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Chen Zhong Hao

No Sheltering Skies - 无庇护天空

What is this world of Zhonghao Chen?

It is a simple and familiar world—a world of land and sea and sky. A world more terrible than any human creation may pretend to be.

That is the diabolical, romantic promise of nature: to give succour through some contrived but wholly felt assertion of its grandness, its scale, its monumental disregard for all our ink and paper, our mathematics, our civic duties. We construct them all, nature tells us, upon its back, on its premises, in its home, yet we fail to take with us at each step, carrying it on every breath, the knowledge buried beneath our lawns and concrete driveways: that it … it does not, it cannot, it will not care—for these are nothing before its enormity, its mammoth inhumanity, the dazzling kinetic potential of its arbitrary vastness.

Whatever evil you can manage, nature tells us, remember how much more than that that I can do.

This reminder brings strange relief to the pessimistic mind that has lost its gods and finds in its bureaucracy and book-learning only burgeoning verbiage tightly woven round irrelevancies and hermetic economies of pomposity—vacuums of endless endeavour that deplete unsuspecting participants of whatever useful energy and rage they once carried in their cold and starving blindness.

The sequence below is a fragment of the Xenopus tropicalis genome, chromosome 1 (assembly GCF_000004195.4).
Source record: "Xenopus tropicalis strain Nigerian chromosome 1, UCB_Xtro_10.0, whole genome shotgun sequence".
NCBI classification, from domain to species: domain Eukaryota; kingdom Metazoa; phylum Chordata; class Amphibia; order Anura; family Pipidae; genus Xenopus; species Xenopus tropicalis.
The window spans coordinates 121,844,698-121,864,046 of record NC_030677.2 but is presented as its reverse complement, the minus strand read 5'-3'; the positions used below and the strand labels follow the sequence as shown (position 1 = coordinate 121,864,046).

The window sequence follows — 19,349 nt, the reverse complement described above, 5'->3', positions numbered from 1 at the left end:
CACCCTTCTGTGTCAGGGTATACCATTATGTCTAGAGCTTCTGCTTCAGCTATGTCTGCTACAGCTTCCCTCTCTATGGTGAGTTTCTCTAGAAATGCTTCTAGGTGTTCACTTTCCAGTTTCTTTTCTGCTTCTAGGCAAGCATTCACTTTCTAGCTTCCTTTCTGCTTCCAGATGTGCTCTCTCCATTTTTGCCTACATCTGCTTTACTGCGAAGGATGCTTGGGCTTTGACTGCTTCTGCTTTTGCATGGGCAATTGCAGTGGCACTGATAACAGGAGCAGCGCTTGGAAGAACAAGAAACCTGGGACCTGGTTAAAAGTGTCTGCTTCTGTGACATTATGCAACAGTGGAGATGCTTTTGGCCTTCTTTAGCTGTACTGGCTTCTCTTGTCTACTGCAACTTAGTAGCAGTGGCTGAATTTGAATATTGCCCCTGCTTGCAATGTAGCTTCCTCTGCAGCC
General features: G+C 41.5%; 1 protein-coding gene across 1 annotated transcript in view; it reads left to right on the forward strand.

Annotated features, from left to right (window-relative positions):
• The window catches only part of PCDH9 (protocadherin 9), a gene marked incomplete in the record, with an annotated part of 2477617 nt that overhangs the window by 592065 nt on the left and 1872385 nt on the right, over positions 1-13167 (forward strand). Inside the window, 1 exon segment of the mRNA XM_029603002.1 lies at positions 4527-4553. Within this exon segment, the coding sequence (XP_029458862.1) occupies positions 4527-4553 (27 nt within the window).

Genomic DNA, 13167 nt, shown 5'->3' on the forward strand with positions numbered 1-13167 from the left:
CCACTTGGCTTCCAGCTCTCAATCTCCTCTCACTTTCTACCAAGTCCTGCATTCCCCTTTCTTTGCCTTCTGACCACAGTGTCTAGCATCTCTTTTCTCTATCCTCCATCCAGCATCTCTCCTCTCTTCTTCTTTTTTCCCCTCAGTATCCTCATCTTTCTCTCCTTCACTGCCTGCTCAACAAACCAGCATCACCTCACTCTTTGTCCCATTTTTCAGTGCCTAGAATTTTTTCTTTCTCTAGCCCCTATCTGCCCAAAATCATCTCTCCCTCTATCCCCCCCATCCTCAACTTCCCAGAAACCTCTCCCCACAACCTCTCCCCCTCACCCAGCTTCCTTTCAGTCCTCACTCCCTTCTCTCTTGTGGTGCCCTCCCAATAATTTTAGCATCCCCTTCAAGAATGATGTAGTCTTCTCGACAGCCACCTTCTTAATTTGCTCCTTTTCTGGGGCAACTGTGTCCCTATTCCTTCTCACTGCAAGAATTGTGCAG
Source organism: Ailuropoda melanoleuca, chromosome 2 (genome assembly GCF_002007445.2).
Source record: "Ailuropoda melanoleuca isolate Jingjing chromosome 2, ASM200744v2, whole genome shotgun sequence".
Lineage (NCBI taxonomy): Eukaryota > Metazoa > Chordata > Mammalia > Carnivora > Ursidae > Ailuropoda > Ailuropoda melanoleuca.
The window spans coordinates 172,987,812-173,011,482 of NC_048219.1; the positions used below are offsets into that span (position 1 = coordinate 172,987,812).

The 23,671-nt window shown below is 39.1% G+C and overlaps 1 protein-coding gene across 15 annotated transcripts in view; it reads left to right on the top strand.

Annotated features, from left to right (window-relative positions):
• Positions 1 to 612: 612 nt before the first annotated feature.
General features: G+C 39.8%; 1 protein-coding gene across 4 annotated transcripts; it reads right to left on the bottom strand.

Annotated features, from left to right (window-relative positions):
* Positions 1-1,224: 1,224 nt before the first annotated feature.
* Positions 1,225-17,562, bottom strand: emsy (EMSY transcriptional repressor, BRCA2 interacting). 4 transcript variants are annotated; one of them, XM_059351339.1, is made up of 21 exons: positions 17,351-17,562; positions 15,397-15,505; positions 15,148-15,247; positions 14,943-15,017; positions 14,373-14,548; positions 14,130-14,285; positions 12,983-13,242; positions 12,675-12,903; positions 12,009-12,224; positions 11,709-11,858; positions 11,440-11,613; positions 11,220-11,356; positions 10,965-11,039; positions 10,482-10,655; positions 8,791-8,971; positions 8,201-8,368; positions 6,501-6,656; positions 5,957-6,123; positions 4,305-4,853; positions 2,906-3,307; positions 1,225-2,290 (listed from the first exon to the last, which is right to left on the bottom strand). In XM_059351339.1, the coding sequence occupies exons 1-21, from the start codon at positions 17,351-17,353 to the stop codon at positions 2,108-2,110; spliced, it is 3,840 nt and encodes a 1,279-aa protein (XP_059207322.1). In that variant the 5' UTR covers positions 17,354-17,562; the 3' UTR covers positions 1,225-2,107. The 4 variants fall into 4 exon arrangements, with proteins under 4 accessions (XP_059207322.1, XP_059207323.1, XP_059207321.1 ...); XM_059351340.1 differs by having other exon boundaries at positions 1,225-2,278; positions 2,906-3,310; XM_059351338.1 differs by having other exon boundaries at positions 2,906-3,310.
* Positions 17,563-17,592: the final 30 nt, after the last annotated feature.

The paintings read like a series of stills in some ambiguous, incomplete narrative. A movie trailer maybe, accompanied by a blasting soundtrack of percussive crashes: an epic drama of destruction and transformation.

Or perhaps together they form a deck of divination cards, telling our fortunes through a futuristic morality saga touching on all the tender moments of a doomed humanity’s fatal apprehension of its world.


The stage is set with the peaceful and familiar joyfull trip: the ship is distant upon  tranquil seas (the bare canvas of our imagination) and floats at peace, separated by two horizon lines from the tumult of the closer ocean. In klaxoning muppets members, that innocent progression is applauded by an entourage of pure vacuity—the same innocent pastel skies behind it, danger announced only by the cue all movie-goers know: that such mindless optimism can only be a magnet for disaster.

And in migrating compulsory & people theory and trans-old school goodies the threat becomes known.

It rises before us.

It is us.

It is us.

It is everything that we do, everything that we know.

Boom-boom, clang-clang, says the music.

It is messy: it is violent waters and tilting earth, an enormous swallowing, a being-done-to.


And with an appalling screech of oboes—a micro-climax—daily substance daily announces battle-lines drawn: two torches, one of canvas earth, one of space-junk sky, ring out a warning to the cosmos, to the cheap Hollywood eye of God.


And so the prelude’s denouement—CV love—where earth, sea and sky fall into brief quiescence. The calm before the storm; a gentle settling that simmers and waits, simmers and waits.

Look at take away landscape and you will see there’s something brewing, something lifting the top off the painting itself, creeping towards a chaotic dominion, emancipated from within the frame, demanding an end to careful boundaries and divisions.

Beneath a gentle smoulder, something screams for its release.


These paintings attack, in quite straightforward ways, the principal assumption behind naturalistic depictions of the world: that it conforms to the qualities we ascribe to it.

Environmental degradation—to take a signal example—is not some outrageous wound caused by human beings upon “the natural world”, but is instead a simple suicidal act by which we ultimately realise the autonomy and hardiness of a nature that can surely survive far greater assaults than we can tolerate or deliver.